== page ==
Judging by his last four series, Jorge Rodríguez Diez (R10) is becoming one of the Cuban visual creators with more concern on the cultural memory of our so singular past. If there is a constant possible to identify in the main body of his artistic production is that of recycling retro visualities, not precisely coming from the world of art, but from other related fields like graphic design and its tributaries: commercial advertising and political propaganda. That is, Jorge looks at the cultural heritage of the past, but not at the images legitimated as artistic and which, therefore, enjoy today some cultural authority. R10 has become interested in another type of images, perhaps with a less eminent visuality, those scattered in innumerable magazines, newspapers or newspaper serials of the times, spontaneous, modest, everyday images, but an irrefutable testimony of the way in which the cultural imaginary and the aesthetic sensitivity of a people is expressed in a specific historical moment.
And it is that art is generally looking at its own belly button: it recycles itself. Artistic traditions produce their own canon, a canon that artists, critics and historians set in the cultural heritage of a nation, when actually only a very much reduced percentage of society, an elite as it is normally called, interacts and nourishes itself with that tradition. Jorge leaves that vicious circle because of considering that this euphuistic intertextual game, that only recycles canonic images or those legitimated as artistic, is tautological; he is interested in the aesthetic, ideological and political imaginary crystalizing in that visual production spilled on the majorities through the mass media in magazines, newspapers, posters and graphic art in general. These are images that are forgotten the following day, because they have been produced with the immediacy of news, for daily consumption, without much intention to transcend circumstances. It could be said that this popular visuality, growing moldy day by day on the paper and on the collective memory, has been one of the main raw materials in his creation and, therefore, I do not hesitate in defining him as a “visual archeologist,” that is, someone with enough intellectual sensitivity to know how to recognize, in an image of the past, a cultural essence making it transcend the time and circumstance in which it was made.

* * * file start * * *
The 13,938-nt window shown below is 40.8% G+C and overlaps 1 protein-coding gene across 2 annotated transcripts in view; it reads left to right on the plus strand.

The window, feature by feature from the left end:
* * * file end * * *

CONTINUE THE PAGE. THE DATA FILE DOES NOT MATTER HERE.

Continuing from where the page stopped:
Now well, what is most important is that all this “archeological” work has no more purpose than talking, reflecting and problematizing on the present. Jorge’s poetics is very far from being historicist. His great rhetorical finding is to be able to discourse on very current problems using stylistic forms and images of the mediate and immediate past. His works, therefore, are texts on which various historical horizons are superimposed, and this superimposition should be productively conciliated, in interpretative terms, in the moment of reception. That is why his art is demanding. It requires fairly informed receivers, capable of acknowledging, first of all, the cultural referents being recycled, parodied or manipulated, to be able to enjoy the intellectual subtleties intrinsic to that creative process. The great paradox, what disconcerts many, is that R10’s visual texts are more than contemporary –I would say that to a large extent experimental– and very novel from the aesthetic point of view. First, because of the way of structuring the visual discourse, a phase in which Jorge puts all his arsenal of designer skills, techniques and trade, in movement. It is almost impossible to object something in terms of composition, balance of forms, contrasts, expressive use of color, power of synthesis, articulation between text and image, and so on. My thesis is that R10’s aesthetics is the most organic conciliation in Cuba of formal procedures of design and the structural and semantic ambiguity befitting artistic creation. Second, every image Jorge appropriates turns into a text generating texts, that is, when the creator places it in a new context of enunciation (the new text created by him), this image acquires a semantic potential that it perhaps never had in the textual framework from which it was drawn. That is how we see ourselves dialoguing with works with a double historicity. We must be capable of tuning with the contents surviving in the images R10 usurps from the past to be then able to make inferences on the general semantic intention of the work that, as every discourse, is also historical, determined by interests and concerns of the present. And third, up to now Jorge has proved immune to all “procedure” idioms which supposedly connote artistic leanings (and market value), or at least that is what creators who make use of them think, even some not that young. He has not minded to print his refined visual texts on cloth or white cardboard; and now that he has taken the brush and increased the scale, the appearance of the works is still as neat and digital as it used to be. No povera manufacture, no large formats just for the sake of them, no materic or technological equipment. R10’s mark does not need it, simply because his art is of a conceptual and analytical level as few are in the present Cuban context.